Instituting these measures should go a long way to provide, efficient and accessible water to the masses.


National Water Commission to invest billions in water projects under K-Fogramme, Jamaica Observer

Billions down the drain - NWC losses big due to theft, leaks, etc. Jamaica Gleaner

Physical Facilities and Operations, NWC

Saturday, 24 January 2015

Is Jamaica On The Road To Universal Internet Access?

A perennial problem in Jamaica has been the accessibility of internet. The 2011 population and housing census out of the statistical institute of Jamaica (STATIN), highlighted some of the issues. The census suggests that most Jamaicans were without Internet for the period of the census. A breakdown of the figures were available in a Jamaica Gleaner story entitled CENSUS: Majority of homes still without computer, internet access.

Visual representation of the internet. Source of image: LiveScience

The article states that, of the 881 078 households in Jamaica, 163 314 had Internet access at home. A quick calculation suggests that, approximately 18.5% of the population had Internet at home. Though, the census data may be correct, access to an Internet connection is often available at community centers, libraries, Internet cafes and at schools. This that Internet access/usage is not limited to the households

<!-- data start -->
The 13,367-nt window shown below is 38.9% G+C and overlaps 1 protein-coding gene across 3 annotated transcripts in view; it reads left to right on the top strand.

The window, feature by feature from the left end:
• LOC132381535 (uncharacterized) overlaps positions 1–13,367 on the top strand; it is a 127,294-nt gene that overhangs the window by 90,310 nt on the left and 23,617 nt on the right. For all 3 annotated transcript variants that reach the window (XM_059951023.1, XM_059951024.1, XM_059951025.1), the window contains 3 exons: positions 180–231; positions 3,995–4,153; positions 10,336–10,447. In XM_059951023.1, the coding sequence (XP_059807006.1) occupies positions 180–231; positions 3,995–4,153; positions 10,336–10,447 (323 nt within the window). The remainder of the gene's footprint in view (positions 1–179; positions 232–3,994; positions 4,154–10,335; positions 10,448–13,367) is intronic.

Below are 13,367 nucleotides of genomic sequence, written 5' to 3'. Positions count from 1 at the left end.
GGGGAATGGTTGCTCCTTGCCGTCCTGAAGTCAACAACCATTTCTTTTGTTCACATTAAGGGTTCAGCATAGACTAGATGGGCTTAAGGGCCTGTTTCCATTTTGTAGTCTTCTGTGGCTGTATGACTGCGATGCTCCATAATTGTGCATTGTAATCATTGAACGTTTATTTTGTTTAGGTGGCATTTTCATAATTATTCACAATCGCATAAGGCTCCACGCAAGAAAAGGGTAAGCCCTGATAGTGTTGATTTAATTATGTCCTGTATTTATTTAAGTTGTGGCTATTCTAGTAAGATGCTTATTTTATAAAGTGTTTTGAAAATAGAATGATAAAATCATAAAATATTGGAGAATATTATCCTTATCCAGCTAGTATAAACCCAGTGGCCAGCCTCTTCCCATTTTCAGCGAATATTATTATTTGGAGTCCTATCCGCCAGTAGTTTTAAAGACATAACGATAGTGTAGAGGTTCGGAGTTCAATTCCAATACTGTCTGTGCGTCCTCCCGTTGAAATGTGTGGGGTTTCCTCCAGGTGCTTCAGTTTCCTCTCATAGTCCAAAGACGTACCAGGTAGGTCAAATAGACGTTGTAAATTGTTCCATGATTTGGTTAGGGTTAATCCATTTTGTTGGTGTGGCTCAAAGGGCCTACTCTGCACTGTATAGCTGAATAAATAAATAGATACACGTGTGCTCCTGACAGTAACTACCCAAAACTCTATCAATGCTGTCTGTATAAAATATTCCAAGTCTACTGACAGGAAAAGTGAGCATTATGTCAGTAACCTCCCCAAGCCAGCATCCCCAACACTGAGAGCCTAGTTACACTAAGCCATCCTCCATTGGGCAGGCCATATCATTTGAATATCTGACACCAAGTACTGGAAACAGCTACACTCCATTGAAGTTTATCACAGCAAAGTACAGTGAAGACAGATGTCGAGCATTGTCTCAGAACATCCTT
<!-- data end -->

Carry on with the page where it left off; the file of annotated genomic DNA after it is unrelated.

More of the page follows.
Additionally, with the explosion of mobile devices (smartphones and tablets), many Jamaicans are connecting to the Internet via mobile networks. This was confirmed in a survey done by the planning institute of Jamaica (PIOJ), news came from the medium, Jamaica Gleaner - Internet Subscribers Headed To One-Million Mark.The survey found that there were 920 000 Internet Subscribers in Jamaica, of which 786 680 were mobile broadband subscribers, and 132 537 were fixed broadband subscribers. 989 narrowband (possibly dial-up connection) subscribers were also picked up in the survey.

Alternate data from the world bank, reveals that Internet access was 37.8% in 2013. This was approximately 10% above their 2010 figure, but comparable to the figure in 2011. Data provided by the world bank is available here: Internet Users (Per 100 people).

As stated in my first article The liberalization of Jamaica's telecommunications industry; impact on the Jamaican economy and communications, Internet Subscribers were estimated to be under 80 000 in the year 2000, inferring that there has been a marked increase in Internet Subscribers. However, Jamaica has a long way to go to achieve ubiquitous Internet access.

I shall revisit the topic in future blog posts, where I may go in-depth at what is being done to augment the gains made.

Sunday, 18 January 2015

Could The US Help To Solve Jamaica's Energy Woes?

In my last post, the focus was on the implementation of 78 megawatts of renewable energy projects, these projects are aimed at lowering our energy costs by 2016. However, seeing that close to 90% of our energy output is derived from heavy fuel oil (HFO) and automotive diesel oil (ADO), additional steps are needed to significantly lower the cost of electricity in Jamaica.